Wearable devices be defined by the laws policing their use in the future
Wearable technology has managed to attract a lot of attention, but many people are focusing on the capabilities of new devices rather than the legal issues that may come to define these devices. Many tech experts believe that wearable devices will eventually play a major role in society in a similar way that smartphones do today. In the future, however, the value of wearable devices may be very limited because of certain legal issues that could prohibit their use.
Google Glass and other augmented reality headsets are becoming the subject of legal speculation.
Already, the use of Glass among drivers in some parts of the United States has already been banned. This prohibition also extends to other augmented reality glasses. Lawmakers suggest that these devices would be too much of a distraction to drivers, especially those that already struggle to keep their attention on the road rather than their smartphone. Glass is also equipped with facial recognition software, which could be used to find private information concerning particular people. This could easily be construed as an invasion of privacy.
In October of 2013, a woman in California was pulled over for speeding while wearing Google Glass.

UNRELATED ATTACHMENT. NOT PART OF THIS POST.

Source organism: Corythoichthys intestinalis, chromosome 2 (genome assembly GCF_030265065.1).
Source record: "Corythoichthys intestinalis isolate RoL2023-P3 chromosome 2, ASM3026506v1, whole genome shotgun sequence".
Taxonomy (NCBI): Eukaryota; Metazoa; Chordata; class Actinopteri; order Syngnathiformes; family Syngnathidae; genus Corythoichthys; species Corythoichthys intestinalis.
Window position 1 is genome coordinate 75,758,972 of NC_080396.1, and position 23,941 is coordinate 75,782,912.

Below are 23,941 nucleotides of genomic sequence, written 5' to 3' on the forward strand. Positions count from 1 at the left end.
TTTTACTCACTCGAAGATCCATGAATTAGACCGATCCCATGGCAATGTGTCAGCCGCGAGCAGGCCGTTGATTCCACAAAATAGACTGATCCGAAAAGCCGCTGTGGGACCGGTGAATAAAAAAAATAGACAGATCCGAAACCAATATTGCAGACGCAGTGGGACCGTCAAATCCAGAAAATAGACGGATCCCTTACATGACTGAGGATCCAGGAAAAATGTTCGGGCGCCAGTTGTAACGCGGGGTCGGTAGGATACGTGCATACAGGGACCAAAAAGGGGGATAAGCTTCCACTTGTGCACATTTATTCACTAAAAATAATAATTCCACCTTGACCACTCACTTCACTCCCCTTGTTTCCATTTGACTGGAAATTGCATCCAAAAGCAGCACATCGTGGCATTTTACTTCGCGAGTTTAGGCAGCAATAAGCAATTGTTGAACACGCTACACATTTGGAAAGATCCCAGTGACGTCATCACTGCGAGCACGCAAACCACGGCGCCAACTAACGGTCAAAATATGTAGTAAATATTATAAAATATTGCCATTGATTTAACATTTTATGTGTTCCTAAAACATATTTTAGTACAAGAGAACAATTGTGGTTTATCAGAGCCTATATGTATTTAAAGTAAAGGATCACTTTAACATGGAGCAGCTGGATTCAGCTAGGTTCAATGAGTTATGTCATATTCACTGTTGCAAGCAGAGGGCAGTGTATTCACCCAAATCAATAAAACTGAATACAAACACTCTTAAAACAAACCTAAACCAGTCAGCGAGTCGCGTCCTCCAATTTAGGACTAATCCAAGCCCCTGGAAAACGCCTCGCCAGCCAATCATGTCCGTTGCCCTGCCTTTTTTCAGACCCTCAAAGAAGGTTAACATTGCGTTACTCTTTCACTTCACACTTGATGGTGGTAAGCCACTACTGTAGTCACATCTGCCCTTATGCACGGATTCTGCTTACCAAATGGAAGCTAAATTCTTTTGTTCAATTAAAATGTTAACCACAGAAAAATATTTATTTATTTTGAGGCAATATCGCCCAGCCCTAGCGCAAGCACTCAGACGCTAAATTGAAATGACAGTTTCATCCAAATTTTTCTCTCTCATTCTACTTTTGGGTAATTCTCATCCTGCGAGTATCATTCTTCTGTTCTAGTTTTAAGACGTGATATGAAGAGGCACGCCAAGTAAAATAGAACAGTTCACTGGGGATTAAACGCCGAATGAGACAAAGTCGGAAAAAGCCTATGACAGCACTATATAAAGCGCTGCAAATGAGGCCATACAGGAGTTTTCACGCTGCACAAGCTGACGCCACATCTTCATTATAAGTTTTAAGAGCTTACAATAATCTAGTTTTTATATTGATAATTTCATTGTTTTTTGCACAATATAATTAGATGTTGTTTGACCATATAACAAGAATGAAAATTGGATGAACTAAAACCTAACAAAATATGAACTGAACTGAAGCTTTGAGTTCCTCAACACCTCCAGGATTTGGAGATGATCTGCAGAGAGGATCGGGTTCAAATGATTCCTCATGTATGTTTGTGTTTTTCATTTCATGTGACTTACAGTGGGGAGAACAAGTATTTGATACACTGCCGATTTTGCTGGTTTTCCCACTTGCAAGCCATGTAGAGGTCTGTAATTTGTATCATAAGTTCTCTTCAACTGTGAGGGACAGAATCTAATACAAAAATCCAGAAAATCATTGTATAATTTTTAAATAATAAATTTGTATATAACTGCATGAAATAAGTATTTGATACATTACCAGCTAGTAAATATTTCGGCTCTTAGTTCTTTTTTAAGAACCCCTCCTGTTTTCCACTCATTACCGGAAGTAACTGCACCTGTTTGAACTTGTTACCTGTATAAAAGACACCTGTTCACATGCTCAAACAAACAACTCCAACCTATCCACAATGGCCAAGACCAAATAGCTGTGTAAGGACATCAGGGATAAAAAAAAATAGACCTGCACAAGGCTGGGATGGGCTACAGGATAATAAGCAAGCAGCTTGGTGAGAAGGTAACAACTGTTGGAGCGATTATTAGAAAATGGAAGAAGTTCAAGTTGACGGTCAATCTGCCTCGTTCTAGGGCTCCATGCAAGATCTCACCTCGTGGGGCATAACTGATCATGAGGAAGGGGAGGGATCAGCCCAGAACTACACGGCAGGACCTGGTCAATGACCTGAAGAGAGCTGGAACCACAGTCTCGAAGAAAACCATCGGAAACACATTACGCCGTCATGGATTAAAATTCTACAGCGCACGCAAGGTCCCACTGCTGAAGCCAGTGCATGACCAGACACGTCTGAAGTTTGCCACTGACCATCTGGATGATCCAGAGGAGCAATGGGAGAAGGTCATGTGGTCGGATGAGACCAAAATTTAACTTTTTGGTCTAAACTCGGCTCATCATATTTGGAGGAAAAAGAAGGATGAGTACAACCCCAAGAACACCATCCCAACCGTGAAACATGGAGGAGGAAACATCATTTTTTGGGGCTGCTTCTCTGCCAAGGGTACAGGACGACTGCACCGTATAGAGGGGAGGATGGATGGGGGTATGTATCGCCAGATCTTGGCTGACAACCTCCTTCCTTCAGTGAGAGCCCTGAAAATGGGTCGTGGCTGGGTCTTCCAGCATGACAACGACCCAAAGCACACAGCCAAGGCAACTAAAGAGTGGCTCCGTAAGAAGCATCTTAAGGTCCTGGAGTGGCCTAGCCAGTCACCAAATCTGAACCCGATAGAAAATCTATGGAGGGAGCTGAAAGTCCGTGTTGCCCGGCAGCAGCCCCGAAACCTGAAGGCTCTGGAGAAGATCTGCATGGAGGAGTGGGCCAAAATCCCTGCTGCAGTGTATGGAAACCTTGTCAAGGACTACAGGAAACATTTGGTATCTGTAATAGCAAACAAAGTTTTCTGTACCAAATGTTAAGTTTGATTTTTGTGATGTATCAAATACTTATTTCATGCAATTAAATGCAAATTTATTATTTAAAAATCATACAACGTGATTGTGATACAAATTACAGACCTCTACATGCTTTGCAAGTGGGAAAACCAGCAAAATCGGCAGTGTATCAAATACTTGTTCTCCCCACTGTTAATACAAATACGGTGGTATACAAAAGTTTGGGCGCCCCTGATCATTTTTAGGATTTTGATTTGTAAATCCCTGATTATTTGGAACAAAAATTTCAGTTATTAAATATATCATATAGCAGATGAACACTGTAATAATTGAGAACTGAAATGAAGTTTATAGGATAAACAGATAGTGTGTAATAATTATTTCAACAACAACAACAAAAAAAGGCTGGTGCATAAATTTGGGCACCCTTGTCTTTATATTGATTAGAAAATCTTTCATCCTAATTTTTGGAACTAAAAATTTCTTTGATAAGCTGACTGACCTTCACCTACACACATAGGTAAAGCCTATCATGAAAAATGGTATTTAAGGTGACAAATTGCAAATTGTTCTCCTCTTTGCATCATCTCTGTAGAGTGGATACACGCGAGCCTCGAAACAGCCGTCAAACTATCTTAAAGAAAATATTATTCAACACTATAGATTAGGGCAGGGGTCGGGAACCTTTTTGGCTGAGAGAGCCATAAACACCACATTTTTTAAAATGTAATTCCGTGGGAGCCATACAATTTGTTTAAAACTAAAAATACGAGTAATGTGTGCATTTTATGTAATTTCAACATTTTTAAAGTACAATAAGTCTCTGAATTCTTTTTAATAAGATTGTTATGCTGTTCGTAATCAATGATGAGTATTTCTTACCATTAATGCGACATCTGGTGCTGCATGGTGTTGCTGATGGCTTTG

The woman was issued a citation for having a video screen operating while she was driving. California traffic law mentions nothing about computer-in-eyeglasses technology, but Glass typically falls into the arena of mobile device when it comes to legal matters. This is a problem that drivers in other parts of the country have experienced when using Glass while driving.
Technology Quotes That Invite Thought -
AR glasses are not the only devices that are likely to face legal challenges in the not-so-distant future. Smart watches are also expected to cause some legal headaches for their users. These devices are similar to smartphones but have limited capabilities. One of the legal concerns regarding smart watches has to do with their ability to record audio. Essentially, someone could use a smart watch to record a conversation without the consent of other parties. Glass can do this too, but can also be used to record video footage without consent.
Wearable technology is often praised for its innovative nature, but wearable devices may soon become synonymous with legal problems. The developers of these devices are limited in their ability to police how their devices are actually used. As such, how these devices end up being used may be determined by lawmakers that have a limited grasp on the capabilities of technology.